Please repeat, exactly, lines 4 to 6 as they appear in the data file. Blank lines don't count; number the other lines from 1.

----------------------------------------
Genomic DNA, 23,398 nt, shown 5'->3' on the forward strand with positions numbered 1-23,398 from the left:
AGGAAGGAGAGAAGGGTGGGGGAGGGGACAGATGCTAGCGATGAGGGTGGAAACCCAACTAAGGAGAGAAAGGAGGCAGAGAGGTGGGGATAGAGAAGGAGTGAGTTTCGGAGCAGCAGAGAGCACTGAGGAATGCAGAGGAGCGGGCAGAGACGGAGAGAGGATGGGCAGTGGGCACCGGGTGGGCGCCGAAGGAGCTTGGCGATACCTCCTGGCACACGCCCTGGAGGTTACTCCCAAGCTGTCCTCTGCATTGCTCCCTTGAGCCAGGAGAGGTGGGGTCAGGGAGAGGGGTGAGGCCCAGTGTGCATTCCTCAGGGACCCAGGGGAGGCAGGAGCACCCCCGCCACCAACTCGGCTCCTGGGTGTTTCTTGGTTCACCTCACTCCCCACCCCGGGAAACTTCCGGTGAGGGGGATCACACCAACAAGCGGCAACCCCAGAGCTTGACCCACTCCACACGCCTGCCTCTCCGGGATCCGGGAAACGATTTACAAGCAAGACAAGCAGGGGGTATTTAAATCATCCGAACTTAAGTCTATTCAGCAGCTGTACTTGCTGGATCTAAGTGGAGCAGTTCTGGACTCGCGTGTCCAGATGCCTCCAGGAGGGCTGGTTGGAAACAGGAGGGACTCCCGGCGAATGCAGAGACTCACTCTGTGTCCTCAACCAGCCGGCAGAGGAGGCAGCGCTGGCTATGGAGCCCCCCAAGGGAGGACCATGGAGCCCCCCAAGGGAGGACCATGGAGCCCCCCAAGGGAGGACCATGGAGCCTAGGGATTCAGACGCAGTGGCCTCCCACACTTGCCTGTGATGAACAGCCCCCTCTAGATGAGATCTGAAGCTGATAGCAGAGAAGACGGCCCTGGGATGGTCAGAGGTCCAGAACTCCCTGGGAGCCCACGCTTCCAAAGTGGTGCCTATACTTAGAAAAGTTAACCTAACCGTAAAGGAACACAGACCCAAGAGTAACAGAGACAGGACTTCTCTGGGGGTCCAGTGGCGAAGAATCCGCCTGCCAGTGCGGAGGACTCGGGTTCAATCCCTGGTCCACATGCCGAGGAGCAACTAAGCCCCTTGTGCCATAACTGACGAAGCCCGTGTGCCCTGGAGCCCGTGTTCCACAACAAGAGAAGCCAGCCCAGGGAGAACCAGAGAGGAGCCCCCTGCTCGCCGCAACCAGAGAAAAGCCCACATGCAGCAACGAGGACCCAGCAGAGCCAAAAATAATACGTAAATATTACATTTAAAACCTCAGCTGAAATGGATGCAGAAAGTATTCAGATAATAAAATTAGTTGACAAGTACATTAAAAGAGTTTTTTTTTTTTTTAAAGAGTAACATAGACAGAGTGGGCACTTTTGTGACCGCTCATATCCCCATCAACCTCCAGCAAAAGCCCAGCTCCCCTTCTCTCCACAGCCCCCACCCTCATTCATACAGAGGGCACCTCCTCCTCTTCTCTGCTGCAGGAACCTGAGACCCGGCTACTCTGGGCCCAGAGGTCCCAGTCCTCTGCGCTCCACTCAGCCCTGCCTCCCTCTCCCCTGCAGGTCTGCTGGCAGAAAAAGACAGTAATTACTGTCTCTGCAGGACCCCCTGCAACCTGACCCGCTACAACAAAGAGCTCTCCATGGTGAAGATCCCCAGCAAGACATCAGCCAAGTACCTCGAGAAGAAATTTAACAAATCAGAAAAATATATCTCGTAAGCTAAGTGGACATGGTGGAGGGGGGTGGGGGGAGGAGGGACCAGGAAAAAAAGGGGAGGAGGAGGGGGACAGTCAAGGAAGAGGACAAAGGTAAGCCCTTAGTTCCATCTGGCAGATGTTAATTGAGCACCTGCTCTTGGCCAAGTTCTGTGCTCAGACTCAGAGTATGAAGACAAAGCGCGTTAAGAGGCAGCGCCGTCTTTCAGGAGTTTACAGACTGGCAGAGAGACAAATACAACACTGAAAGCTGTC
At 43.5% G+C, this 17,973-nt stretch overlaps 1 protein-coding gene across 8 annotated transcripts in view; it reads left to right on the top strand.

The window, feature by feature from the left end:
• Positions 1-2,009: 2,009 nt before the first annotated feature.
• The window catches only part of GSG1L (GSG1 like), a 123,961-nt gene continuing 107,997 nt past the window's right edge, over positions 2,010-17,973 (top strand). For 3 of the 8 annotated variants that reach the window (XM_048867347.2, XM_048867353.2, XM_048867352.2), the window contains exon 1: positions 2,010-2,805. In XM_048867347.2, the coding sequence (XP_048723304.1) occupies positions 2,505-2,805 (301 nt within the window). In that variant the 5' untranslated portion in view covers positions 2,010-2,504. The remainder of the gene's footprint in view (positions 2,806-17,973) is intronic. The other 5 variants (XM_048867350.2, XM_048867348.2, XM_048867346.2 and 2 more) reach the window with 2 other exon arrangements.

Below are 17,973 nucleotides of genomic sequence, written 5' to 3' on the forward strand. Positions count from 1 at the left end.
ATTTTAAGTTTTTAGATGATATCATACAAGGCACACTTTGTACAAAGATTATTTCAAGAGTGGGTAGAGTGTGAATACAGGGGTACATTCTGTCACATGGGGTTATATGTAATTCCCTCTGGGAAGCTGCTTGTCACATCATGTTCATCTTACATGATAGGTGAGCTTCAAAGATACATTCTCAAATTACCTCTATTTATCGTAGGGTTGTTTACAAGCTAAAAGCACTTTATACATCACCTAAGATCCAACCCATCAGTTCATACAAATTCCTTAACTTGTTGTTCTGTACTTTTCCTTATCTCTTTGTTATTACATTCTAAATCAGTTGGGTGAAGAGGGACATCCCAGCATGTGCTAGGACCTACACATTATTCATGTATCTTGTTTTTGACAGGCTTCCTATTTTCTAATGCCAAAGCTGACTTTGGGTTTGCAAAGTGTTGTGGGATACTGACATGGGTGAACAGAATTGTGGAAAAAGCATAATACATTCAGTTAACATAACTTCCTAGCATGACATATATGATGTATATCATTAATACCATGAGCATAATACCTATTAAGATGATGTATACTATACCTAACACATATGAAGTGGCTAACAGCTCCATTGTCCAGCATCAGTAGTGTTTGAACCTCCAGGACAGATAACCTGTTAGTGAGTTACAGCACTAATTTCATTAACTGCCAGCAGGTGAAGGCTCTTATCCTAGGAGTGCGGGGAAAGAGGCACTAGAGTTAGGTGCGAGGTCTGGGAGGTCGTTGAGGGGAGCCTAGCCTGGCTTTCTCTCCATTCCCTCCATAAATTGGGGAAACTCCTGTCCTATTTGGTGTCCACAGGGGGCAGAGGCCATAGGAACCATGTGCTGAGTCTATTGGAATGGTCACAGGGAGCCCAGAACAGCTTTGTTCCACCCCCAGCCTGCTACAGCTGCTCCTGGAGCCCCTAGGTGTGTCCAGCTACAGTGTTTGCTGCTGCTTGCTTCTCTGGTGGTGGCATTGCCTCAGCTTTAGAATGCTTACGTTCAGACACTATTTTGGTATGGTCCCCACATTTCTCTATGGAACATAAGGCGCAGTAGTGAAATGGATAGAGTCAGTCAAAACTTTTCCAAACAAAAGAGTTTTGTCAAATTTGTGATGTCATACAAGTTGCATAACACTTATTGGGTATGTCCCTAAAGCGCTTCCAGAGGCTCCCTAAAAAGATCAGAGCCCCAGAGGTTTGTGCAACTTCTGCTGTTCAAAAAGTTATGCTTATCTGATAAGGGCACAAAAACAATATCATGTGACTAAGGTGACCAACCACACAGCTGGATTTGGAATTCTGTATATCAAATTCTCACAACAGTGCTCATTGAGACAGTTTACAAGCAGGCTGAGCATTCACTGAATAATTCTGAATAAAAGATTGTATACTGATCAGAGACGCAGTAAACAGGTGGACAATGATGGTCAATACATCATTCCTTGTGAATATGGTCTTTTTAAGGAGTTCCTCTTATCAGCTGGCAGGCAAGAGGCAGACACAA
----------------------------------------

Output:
The window, feature by feature from the left end:
• Positions 1-2,009: 2,009 nt before the first annotated feature.
• The window catches only part of GSG1L (GSG1 like), a 123,961-nt gene continuing 107,997 nt past the window's right edge, over positions 2,010-17,973 (top strand). For 3 of the 8 annotated variants that reach the window (XM_048867347.2, XM_048867353.2, XM_048867352.2), the window contains exon 1: positions 2,010-2,805. In XM_048867347.2, the coding sequence (XP_048723304.1) occupies positions 2,505-2,805 (301 nt within the window). In that variant the 5' untranslated portion in view covers positions 2,010-2,504. The remainder of the gene's footprint in view (positions 2,806-17,973) is intronic. The other 5 variants (XM_048867350.2, XM_048867348.2, XM_048867346.2 and 2 more) reach the window with 2 other exon arrangements.